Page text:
Kakapo

kakapo

Kakapo, Strigops habroptilus, is the only flightless and nocturnal (most active at night) parrot. This unusual, solitary bird is from rainforests and grasslands of New Zealand. To keep other kakapos out of their territory, they make a ‘skraaarking’ sound. The kakapo has a life span of about 60 years.

The kakapo had no natural enemies on its native islands of New Zealand. Although once plentiful, there are now far fewer than 100 kakapo remaining in New Zealand; it is a critically endangered species. Their decline is mostly from predatory animals (like cats, dogs, stoats, ferrets, and rats) that settlers brought with them to New Zealand. The kakapo was also eaten by Maori and European settlers. Kakapo means ‘night parrot’ in the Maori language.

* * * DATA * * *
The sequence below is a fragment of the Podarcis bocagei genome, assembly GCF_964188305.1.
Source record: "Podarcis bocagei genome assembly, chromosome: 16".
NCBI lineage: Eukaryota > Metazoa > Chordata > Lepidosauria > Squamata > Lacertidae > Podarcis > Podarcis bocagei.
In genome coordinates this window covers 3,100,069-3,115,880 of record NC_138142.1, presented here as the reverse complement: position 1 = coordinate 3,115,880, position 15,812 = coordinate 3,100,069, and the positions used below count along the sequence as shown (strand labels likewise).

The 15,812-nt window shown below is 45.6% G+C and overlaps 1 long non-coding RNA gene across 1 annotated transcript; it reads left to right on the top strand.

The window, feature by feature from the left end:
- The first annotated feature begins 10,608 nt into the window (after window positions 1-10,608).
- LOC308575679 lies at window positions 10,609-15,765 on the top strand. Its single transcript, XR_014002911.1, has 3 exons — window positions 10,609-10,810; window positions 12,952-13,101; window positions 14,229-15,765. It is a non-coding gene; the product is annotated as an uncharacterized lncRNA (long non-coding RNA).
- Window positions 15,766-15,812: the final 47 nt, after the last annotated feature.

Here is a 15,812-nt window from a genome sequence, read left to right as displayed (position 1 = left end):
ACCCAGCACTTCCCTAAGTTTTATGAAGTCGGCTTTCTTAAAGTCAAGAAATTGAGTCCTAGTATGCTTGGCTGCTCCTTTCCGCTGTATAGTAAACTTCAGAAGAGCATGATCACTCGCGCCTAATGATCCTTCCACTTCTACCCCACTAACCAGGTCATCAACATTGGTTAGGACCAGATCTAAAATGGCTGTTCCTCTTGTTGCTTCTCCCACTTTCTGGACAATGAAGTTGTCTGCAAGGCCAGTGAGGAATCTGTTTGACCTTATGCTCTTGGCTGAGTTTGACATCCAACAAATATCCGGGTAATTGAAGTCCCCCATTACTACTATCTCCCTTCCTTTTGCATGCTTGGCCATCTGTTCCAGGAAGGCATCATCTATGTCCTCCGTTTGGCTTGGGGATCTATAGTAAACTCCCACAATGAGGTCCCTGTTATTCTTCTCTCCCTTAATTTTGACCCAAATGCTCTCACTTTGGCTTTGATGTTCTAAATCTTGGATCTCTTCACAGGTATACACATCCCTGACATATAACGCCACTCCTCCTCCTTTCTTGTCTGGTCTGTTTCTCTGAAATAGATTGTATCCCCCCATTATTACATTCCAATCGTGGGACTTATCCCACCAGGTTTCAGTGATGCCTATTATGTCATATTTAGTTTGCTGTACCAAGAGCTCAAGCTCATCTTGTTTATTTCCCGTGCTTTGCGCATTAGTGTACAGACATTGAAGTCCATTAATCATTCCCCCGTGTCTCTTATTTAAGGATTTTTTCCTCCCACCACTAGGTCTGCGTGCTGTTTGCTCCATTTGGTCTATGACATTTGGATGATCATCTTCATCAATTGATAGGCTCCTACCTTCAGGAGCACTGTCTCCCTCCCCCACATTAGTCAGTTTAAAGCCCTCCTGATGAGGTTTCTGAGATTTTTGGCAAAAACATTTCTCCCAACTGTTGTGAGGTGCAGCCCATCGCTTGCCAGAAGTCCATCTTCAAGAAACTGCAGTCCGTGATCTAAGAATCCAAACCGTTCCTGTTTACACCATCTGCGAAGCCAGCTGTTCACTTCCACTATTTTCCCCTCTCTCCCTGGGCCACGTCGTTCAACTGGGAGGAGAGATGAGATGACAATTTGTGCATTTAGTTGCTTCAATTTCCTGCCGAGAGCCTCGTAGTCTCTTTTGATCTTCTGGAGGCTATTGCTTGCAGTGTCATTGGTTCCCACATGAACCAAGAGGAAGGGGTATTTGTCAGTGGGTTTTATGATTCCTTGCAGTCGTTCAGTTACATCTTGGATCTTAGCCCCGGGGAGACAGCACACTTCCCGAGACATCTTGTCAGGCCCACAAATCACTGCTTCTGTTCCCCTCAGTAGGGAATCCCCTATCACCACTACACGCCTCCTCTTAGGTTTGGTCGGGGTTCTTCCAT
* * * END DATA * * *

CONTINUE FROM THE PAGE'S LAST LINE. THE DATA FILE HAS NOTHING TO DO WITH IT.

The kakapo is the heaviest parrot in the world; it weighs up to 8.8 pounds (4 kilograms). It is up to about 2 feet (60 cm) long. Males are bigger than females. This bird’s soft green feathers camouflage it in its leafy environment. The kakapo has sturdy legs and small wings that are only used to glide from trees. It walks with its head close to the ground. The face is owl-like.

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